Quick, easy to put together, interesting construction for the front, looks fabulous on everyone I've seen it on. My only complaint is the number of back pieces - I'm just not quite sure why it needs so many, so I got rid of them on the last try.
I did the first one in a drab brown wool jersey from denverfabrics. I need to stop ordering fabrics from them because nearly every time I am disappointed - either it is a different thickness than I expect, the color is off, or something. I do much better from Fabric.com or obviously in person, although Sacramento isn't abounding with fabric store options. Somehow it was a different color in my head. It is however a nice thickness and quite warm. I did try the Jalie non-serger method of zig-zag stitching the edges, then stretching the fabric and doing a straight stitch. I finds the fabric gets a little stretched out with this method and doesn't lie flat. For the Jalie patterns I've found that using my 1/4" quilting foot with a straight stretch stitch to make a nice even line (can I say I *love* the 1/4" seam allowances?), followed by a zig zag using the Janome overlock foot (not sure what it should be called, but keeps the fabric in place for sewing to the edge of the fabric) works well. I seriously need a serger. Otherwise the shirts came together exactly as described in the instructions. Again I used an R and graded to a T at the hips. I had to take off nearly 2 inches total from the sleeves in the end to make them narrower, and I took a smidge off of the side bodice just below the chest to make it more fitted.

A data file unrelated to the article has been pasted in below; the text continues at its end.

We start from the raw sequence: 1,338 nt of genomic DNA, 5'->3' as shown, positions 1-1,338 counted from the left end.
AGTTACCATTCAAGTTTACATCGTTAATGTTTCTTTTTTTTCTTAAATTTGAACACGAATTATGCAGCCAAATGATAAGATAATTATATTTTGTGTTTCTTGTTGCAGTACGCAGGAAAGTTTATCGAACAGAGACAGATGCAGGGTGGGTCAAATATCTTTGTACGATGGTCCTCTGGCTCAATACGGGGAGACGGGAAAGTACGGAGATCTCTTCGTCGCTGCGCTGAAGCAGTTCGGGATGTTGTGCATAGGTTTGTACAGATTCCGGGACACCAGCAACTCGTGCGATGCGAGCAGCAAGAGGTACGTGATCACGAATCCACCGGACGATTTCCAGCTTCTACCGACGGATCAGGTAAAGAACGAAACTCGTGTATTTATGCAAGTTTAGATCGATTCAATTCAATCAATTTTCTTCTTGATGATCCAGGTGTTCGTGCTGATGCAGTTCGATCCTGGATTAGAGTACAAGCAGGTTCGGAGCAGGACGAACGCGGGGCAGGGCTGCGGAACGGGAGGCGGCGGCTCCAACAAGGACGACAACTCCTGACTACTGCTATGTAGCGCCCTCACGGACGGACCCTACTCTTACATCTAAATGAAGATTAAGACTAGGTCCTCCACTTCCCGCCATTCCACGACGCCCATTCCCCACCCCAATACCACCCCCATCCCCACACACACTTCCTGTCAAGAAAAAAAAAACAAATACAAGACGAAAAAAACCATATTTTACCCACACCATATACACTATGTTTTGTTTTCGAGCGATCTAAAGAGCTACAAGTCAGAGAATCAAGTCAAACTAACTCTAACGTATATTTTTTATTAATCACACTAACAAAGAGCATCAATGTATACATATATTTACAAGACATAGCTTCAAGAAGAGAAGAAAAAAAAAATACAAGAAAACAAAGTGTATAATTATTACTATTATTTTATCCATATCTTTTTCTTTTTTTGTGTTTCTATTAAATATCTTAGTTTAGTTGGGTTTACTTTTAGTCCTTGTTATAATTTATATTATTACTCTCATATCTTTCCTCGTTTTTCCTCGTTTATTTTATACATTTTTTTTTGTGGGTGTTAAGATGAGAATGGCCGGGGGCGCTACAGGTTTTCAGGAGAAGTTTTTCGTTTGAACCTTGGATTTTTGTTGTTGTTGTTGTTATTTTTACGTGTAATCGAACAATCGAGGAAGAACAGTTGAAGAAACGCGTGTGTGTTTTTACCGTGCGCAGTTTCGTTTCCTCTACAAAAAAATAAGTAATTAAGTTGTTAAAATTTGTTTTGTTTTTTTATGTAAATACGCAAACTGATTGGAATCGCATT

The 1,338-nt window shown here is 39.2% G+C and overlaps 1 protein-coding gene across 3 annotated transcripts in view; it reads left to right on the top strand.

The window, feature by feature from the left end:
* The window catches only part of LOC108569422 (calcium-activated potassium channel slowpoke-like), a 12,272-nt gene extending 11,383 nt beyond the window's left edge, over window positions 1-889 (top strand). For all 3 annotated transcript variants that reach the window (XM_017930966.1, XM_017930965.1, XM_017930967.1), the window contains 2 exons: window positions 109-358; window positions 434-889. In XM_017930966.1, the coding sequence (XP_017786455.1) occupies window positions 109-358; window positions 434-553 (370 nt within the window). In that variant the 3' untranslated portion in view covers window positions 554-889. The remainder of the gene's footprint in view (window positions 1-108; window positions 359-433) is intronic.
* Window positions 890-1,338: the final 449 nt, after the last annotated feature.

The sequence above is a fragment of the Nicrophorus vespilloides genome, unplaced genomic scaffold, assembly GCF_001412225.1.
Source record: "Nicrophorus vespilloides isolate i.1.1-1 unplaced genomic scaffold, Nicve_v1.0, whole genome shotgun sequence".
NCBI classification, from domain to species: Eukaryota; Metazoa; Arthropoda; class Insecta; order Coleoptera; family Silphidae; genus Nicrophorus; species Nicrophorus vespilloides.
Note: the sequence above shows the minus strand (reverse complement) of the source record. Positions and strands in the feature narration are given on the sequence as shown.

The second one is a lovely thin black knit remnant from a store in Portland. I'm not sure what it is made of - perhaps a cotton/wool blend. For the sleeves I just folded over 1/4" once and did a straight stretch stitch.
The third one, and the only one with a picture right now, is a purple wool/rayon jersey from Discount Fabrics in SF. I somehow thought I did the first one with a yard of fabric, but obviously not because it took a whole lot of jigsaw puzzle-ing to make it work! The fabric is cut at 90 degrees to the grain rather than on the grain, but it's hard to tell. Same steps as above, except had to do narrow cuffs for the sleeves (not enough fabric) and cut the back out as one piece, and I am much happier about it! Not to mention a time-saver.
Here is the front:
Here is the back. I could definitely use a swayback...